My Mac Snow Leopard installation disaster so far

NOTE: So far I’ve had 3 visits to Apple Store to attempt repairs. SEE NEXT UPDATE.

I’ve used Macs for many years, and I’ve been lucky: never had a hard drive crash, or a problem installing a software update.

Until yesterday

I purchased the $29 Snow Leopard update, and tried installing it yesterday.

Midway through the installation, the installer choked & said it “could not change the contents of my hard drive.”

Then my mac would not reboot.

I packed everything up and went to the Bay St Apple Store (Emeryville, CA). They said it was most likely a pre-existing problem with my hard drive, and the OS update pushed it into failure. (this is plausible, my machine would often suddenly start thrashing, one reason why I wanted to do this update).

My mac was under warranty, so they replaced my HD for free. I renewed my ProCare subscription to make it happen that day. The Apple store also installed Snow Leopard on the brand new drive. They noted that they were unable to install the iLife suite on Snow Leopard, but said I should be able to install those programs from my original install discs.

I took home my brainwashed mac. I booted it up, it was like a brand new machine. After I established am admin acct, I was able to run a restore from my latest Time Machine backup.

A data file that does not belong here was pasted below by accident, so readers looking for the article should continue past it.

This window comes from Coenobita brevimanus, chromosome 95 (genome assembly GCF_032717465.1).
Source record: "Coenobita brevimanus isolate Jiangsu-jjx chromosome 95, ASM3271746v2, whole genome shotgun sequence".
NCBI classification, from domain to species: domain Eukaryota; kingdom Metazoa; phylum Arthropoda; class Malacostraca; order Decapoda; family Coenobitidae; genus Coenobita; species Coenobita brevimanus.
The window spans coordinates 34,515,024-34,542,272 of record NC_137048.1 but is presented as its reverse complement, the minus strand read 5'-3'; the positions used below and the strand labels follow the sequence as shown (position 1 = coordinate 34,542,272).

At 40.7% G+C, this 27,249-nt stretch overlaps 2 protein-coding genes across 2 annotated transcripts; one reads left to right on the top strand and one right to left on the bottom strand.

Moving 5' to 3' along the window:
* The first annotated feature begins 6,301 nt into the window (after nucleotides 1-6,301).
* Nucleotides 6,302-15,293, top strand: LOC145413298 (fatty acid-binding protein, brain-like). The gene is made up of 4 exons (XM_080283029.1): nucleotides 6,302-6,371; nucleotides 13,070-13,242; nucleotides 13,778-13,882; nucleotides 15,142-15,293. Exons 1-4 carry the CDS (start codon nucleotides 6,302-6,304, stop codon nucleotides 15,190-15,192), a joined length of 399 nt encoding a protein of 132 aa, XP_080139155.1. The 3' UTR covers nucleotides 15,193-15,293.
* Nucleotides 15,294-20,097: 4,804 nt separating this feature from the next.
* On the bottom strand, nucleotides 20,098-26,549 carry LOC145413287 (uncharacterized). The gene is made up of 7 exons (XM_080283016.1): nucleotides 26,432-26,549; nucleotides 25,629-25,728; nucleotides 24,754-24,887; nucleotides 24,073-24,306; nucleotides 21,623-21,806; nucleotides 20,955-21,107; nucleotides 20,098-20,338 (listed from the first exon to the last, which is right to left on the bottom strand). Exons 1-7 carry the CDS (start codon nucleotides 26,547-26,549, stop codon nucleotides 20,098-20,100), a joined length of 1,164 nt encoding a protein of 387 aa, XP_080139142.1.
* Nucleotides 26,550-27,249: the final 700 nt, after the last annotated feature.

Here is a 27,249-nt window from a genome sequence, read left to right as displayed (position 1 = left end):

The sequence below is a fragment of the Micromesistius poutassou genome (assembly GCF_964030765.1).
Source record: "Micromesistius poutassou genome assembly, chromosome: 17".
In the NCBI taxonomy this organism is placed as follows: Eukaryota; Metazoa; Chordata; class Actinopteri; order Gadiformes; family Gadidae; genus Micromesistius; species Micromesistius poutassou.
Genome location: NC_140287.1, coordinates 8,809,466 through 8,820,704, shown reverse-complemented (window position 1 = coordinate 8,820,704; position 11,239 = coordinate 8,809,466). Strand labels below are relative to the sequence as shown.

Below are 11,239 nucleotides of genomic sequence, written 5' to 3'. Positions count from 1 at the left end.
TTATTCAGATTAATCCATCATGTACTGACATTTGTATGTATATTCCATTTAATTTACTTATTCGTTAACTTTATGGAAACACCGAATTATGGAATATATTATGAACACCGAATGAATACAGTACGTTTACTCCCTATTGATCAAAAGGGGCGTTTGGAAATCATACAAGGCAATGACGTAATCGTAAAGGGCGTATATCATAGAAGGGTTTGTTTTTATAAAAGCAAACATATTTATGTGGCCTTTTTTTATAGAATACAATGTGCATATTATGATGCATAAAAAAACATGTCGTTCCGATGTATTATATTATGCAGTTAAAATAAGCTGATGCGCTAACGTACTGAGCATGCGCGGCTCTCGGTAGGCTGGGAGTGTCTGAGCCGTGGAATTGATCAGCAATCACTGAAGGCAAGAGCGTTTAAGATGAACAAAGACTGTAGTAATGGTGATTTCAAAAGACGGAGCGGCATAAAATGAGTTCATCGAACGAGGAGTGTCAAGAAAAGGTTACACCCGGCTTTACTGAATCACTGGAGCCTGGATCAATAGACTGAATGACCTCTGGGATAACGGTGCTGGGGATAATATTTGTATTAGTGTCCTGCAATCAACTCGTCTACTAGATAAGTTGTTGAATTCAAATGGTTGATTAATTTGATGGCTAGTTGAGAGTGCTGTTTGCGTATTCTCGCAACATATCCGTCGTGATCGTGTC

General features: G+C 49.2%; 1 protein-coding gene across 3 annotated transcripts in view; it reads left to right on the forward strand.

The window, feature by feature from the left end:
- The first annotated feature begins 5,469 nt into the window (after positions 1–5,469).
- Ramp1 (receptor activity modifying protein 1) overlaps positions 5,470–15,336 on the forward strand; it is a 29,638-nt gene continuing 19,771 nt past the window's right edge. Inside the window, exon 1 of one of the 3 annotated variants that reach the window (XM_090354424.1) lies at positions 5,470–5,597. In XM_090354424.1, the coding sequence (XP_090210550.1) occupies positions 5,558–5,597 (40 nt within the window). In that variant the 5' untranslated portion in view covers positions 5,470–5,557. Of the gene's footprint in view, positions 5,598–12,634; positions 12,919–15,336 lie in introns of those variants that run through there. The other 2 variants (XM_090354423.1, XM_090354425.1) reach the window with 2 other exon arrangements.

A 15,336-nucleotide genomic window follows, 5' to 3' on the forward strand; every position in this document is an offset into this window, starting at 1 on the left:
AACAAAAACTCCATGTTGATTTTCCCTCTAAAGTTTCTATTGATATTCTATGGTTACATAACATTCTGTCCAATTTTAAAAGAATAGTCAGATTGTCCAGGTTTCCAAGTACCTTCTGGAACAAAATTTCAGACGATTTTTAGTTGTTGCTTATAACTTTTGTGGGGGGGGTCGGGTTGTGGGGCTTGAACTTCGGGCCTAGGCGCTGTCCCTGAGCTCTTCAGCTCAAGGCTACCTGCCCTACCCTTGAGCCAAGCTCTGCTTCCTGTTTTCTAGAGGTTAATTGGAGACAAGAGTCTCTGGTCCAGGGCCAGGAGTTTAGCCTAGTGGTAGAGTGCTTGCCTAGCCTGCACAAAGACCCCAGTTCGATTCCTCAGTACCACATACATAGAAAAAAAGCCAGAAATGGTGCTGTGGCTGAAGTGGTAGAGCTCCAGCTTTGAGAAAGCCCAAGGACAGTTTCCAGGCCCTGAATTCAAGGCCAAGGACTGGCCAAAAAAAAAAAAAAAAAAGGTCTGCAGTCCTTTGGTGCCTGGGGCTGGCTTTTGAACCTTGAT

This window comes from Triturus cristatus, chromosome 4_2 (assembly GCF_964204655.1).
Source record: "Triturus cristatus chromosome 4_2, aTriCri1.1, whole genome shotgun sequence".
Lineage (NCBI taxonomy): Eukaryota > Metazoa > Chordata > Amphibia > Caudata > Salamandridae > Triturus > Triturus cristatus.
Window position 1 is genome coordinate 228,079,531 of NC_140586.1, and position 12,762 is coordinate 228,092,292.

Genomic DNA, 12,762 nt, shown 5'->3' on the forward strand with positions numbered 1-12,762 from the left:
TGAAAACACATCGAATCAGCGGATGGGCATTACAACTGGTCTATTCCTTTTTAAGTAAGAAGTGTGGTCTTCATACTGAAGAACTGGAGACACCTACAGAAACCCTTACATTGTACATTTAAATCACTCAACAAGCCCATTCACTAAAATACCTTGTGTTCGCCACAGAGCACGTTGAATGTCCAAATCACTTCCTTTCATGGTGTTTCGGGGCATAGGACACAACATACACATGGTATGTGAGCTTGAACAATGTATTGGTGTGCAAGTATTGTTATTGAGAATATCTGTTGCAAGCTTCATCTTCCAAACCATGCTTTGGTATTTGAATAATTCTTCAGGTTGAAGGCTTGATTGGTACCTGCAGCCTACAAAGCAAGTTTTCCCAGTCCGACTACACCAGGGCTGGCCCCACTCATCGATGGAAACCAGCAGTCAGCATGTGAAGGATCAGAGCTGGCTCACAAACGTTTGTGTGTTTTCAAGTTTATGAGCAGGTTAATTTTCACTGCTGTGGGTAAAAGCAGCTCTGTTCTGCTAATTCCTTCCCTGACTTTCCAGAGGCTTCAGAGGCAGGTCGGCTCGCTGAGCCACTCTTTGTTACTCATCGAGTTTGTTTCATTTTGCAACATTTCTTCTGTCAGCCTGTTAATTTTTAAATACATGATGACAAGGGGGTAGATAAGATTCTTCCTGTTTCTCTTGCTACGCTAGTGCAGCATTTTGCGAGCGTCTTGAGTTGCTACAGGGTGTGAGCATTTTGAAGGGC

The restore took 3 hrs, and appeared to go well. I watched the files copying onto the new drive.

When it was done, I was amazed to see that I could not access my restored data and apps. It was like the restore never happened.

I was stunned. Tom Vilot was available to help me troubleshoot. He shared my screen over iChat and investigated further, but we both ended up stumped.

Here’s his assessment:

“Attempting to do a Time Machine restore last night succeeded, but confusingly there are two entries in /Volumes:
– Macintosh HD
– Macintosh HD 1

“Everything restored to “Macintosh HD,” but it appears the system is running off of “Macintosh HD 1” and I can see no way to reconfigure it to run off of “Macintosh HD.” There is only one entry in the System Preferences -> Startup Disk panel.

“Why are there two entires in /Volumes like this? How do we tell the machine to use “Macintosh HD” instead of “Macintosh HD 1” and how do we get rid of “Macintosh HD 1”

….I really need help here I depend on this computer. If you have ideas or can help, please comment below. Thanks.

Everyblock’s New Geocoding Fixes

Tech Cocktail Conference - 08.jpg
Adrian Holovaty. (Image by Additive Theory via Flickr)

Recently I wrote about how a Los Angeles Police Dept. geocoding data glitch yielded inaccurate crime maps at LAPDcrimemaps.org and the database-powered network of hyperlocal sites, Everyblock.

On Apr. 8, Everyblock founder Adrian Holovaty blogged about the two ways his company is addressing the problem of inaccurate geodata.

  1. Latitude/longitude crosschecking. “From now on, rather than relying blindly on our data sources’ longitude/latitude points, we cross-check those points with our own geocoding of the address provided. If the LAPD’s geocoding for a particular crime is significantly off from our own geocoder’s results, then we won’t geocode that crime at all, and we publish a note on the crime page that explains why a map isn’t available. (If you’re curious, we’re using 375 meters as our threshold. That is, if our own geocoder comes up with a point more than 375 meters away from the point that LAPD provides, then we won’t place the crime on a map, or on block/neighborhood pages.)